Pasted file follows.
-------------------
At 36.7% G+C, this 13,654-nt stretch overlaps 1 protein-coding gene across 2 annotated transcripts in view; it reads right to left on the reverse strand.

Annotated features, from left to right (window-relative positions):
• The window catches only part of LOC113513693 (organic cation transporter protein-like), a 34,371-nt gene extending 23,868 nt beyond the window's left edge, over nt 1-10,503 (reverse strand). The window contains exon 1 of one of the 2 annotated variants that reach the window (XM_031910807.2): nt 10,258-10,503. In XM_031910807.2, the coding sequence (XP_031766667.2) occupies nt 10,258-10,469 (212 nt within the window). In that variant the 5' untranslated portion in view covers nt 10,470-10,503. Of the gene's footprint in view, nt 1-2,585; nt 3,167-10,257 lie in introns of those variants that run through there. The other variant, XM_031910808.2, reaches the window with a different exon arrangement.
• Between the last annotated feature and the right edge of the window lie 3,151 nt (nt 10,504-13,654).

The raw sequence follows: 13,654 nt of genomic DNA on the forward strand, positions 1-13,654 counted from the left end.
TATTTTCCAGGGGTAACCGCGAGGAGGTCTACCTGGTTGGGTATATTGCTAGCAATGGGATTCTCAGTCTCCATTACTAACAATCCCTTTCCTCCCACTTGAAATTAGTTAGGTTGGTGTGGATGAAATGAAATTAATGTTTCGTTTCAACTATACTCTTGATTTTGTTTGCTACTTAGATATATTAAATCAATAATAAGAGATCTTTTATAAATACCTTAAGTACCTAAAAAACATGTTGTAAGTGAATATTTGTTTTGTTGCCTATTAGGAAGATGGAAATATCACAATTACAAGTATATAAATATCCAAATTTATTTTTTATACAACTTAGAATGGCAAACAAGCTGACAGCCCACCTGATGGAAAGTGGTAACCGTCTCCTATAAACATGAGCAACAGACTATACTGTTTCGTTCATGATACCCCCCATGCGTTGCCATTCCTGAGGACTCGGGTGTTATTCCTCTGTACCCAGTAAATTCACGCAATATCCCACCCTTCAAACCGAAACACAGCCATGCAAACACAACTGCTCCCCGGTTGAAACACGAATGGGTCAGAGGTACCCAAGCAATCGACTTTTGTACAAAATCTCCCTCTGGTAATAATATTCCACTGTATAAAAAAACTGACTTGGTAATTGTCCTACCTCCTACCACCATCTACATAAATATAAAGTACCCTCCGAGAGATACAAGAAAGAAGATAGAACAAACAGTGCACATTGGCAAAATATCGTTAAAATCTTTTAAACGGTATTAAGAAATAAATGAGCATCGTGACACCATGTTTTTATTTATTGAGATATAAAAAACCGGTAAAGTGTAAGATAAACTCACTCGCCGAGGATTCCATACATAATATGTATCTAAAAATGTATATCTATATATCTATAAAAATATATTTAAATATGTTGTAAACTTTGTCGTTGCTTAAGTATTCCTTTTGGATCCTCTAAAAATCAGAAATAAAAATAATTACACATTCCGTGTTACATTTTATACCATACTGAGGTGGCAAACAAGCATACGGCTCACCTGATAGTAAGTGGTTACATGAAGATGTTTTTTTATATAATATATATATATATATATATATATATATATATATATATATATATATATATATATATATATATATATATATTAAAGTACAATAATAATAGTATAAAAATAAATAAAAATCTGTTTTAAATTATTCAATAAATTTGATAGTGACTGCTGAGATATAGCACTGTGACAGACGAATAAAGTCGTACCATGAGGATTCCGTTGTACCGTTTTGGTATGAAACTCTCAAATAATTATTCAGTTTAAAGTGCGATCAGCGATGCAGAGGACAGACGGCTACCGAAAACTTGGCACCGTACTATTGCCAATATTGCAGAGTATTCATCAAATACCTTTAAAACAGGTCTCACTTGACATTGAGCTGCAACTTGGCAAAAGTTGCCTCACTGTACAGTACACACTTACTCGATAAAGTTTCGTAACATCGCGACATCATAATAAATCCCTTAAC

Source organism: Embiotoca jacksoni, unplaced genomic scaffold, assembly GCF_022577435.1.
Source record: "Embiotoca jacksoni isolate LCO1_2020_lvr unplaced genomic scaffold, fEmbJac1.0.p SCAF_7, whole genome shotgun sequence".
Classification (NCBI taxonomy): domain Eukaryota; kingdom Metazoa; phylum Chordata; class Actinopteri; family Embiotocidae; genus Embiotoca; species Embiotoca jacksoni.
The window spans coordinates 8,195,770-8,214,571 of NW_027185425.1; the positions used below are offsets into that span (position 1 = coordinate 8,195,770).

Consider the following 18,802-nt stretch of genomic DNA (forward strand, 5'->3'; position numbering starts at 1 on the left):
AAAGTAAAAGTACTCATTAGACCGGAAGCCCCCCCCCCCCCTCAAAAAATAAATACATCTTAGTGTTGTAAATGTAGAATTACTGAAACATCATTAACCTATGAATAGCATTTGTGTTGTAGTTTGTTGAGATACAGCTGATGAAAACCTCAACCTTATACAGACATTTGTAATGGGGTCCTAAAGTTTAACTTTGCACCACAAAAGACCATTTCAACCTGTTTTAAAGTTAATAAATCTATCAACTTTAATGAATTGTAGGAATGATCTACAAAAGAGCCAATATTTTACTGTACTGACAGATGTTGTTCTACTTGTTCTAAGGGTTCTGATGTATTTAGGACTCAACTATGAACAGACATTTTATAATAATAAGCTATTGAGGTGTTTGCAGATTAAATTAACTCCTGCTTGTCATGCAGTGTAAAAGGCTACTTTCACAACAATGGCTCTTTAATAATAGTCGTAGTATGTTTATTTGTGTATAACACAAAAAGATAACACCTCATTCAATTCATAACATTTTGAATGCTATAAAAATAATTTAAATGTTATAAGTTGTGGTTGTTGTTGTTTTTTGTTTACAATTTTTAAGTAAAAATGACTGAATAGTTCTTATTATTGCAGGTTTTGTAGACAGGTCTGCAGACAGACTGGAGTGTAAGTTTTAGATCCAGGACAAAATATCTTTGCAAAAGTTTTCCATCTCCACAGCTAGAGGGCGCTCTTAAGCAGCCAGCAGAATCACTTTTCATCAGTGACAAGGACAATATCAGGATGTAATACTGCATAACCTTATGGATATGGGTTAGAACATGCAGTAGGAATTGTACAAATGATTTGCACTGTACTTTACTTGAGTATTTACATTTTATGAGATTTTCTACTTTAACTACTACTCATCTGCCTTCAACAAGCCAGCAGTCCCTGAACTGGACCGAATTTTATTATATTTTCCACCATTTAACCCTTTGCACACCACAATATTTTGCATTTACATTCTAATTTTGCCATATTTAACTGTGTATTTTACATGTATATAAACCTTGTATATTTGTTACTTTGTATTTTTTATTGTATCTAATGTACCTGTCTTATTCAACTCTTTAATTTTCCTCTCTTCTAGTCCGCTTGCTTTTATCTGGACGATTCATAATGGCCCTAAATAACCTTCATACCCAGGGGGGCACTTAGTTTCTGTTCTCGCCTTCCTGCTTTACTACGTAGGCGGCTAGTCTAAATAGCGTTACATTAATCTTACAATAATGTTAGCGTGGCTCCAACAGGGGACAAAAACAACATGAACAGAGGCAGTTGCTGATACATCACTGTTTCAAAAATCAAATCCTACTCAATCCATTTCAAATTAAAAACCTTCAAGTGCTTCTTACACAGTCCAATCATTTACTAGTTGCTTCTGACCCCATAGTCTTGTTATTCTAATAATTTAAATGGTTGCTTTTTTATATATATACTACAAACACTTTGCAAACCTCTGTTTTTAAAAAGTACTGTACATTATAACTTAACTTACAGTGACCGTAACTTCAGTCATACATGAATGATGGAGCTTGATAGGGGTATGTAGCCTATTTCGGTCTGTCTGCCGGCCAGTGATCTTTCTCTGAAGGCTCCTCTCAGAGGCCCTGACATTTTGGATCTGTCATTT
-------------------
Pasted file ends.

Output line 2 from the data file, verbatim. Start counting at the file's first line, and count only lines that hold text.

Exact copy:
Annotated features, from left to right (window-relative positions):